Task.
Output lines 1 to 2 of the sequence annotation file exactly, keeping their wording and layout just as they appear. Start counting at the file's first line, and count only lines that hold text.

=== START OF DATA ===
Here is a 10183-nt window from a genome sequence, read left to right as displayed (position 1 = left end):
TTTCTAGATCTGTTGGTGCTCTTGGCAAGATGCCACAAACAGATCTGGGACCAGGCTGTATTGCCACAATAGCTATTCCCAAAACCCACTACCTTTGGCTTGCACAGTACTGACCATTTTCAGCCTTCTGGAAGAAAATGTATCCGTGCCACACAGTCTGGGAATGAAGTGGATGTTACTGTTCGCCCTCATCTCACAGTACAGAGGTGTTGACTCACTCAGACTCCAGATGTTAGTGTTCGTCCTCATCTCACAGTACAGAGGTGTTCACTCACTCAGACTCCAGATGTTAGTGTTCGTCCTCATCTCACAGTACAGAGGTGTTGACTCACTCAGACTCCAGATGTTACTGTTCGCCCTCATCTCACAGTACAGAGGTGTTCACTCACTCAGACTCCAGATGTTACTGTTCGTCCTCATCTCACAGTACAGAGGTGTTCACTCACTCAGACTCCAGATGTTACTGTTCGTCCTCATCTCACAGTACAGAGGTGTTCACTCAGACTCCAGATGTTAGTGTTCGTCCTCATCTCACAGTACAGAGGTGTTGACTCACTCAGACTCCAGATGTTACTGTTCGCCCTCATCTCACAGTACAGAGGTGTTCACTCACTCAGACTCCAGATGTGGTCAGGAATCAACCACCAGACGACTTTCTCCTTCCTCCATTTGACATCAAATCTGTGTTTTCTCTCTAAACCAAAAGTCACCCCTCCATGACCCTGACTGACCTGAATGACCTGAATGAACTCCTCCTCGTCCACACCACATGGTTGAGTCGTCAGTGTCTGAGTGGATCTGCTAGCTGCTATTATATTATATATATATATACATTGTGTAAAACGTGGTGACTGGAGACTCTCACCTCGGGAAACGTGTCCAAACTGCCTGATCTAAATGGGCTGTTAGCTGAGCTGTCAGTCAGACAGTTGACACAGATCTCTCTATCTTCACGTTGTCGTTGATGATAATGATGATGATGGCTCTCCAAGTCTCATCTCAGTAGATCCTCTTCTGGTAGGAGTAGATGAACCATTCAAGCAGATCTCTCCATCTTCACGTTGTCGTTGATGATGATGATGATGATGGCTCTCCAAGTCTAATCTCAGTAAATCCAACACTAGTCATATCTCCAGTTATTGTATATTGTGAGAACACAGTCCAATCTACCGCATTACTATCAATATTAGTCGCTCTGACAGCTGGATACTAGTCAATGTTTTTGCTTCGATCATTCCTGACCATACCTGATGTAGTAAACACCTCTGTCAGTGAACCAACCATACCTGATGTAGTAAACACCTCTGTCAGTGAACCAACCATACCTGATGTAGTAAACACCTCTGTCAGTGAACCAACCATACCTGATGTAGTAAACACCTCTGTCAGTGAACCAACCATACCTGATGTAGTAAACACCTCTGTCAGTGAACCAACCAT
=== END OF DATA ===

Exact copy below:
Here is a 10183-nt window from a genome sequence, read left to right as displayed (position 1 = left end):
TTTCTAGATCTGTTGGTGCTCTTGGCAAGATGCCACAAACAGATCTGGGACCAGGCTGTATTGCCACAATAGCTATTCCCAAAACCCACTACCTTTGGCTTGCACAGTACTGACCATTTTCAGCCTTCTGGAAGAAAATGTATCCGTGCCACACAGTCTGGGAATGAAGTGGATGTTACTGTTCGCCCTCATCTCACAGTACAGAGGTGTTGACTCACTCAGACTCCAGATGTTAGTGTTCGTCCTCATCTCACAGTACAGAGGTGTTCACTCACTCAGACTCCAGATGTTAGTGTTCGTCCTCATCTCACAGTACAGAGGTGTTGACTCACTCAGACTCCAGATGTTACTGTTCGCCCTCATCTCACAGTACAGAGGTGTTCACTCACTCAGACTCCAGATGTTACTGTTCGTCCTCATCTCACAGTACAGAGGTGTTCACTCACTCAGACTCCAGATGTTACTGTTCGTCCTCATCTCACAGTACAGAGGTGTTCACTCAGACTCCAGATGTTAGTGTTCGTCCTCATCTCACAGTACAGAGGTGTTGACTCACTCAGACTCCAGATGTTACTGTTCGCCCTCATCTCACAGTACAGAGGTGTTCACTCACTCAGACTCCAGATGTGGTCAGGAATCAACCACCAGACGACTTTCTCCTTCCTCCATTTGACATCAAATCTGTGTTTTCTCTCTAAACCAAAAGTCACCCCTCCATGACCCTGACTGACCTGAATGACCTGAATGAACTCCTCCTCGTCCACACCACATGGTTGAGTCGTCAGTGTCTGAGTGGATCTGCTAGCTGCTATTATATTATATATATATATACATTGTGTAAAACGTGGTGACTGGAGACTCTCACCTCGGGAAACGTGTCCAAACTGCCTGATCTAAATGGGCTGTTAGCTGAGCTGTCAGTCAGACAGTTGACACAGATCTCTCTATCTTCACGTTGTCGTTGATGATAATGATGATGATGGCTCTCCAAGTCTCATCTCAGTAGATCCTCTTCTGGTAGGAGTAGATGAACCATTCAAGCAGATCTCTCCATCTTCACGTTGTCGTTGATGATGATGATGATGATGGCTCTCCAAGTCTAATCTCAGTAAATCCAACACTAGTCATATCTCCAGTTATTGTATATTGTGAGAACACAGTCCAATCTACCGCATTACTATCAATATTAGTCGCTCTGACAGCTGGATACTAGTCAATGTTTTTGCTTCGATCATTCCTGACCATACCTGATGTAGTAAACACCTCTGTCAGTGAACCAACCATACCTGATGTAGTAAACACCTCTGTCAGTGAACCAACCATACCTGATGTAGTAAACACCTCTGTCAGTGAACCAACCATACCTGATGTAGTAAACACCTCTGTCAGTGAACCAACCATACCTGATGTAGTAAACACCTCTGTCAGTGAACCAACCAT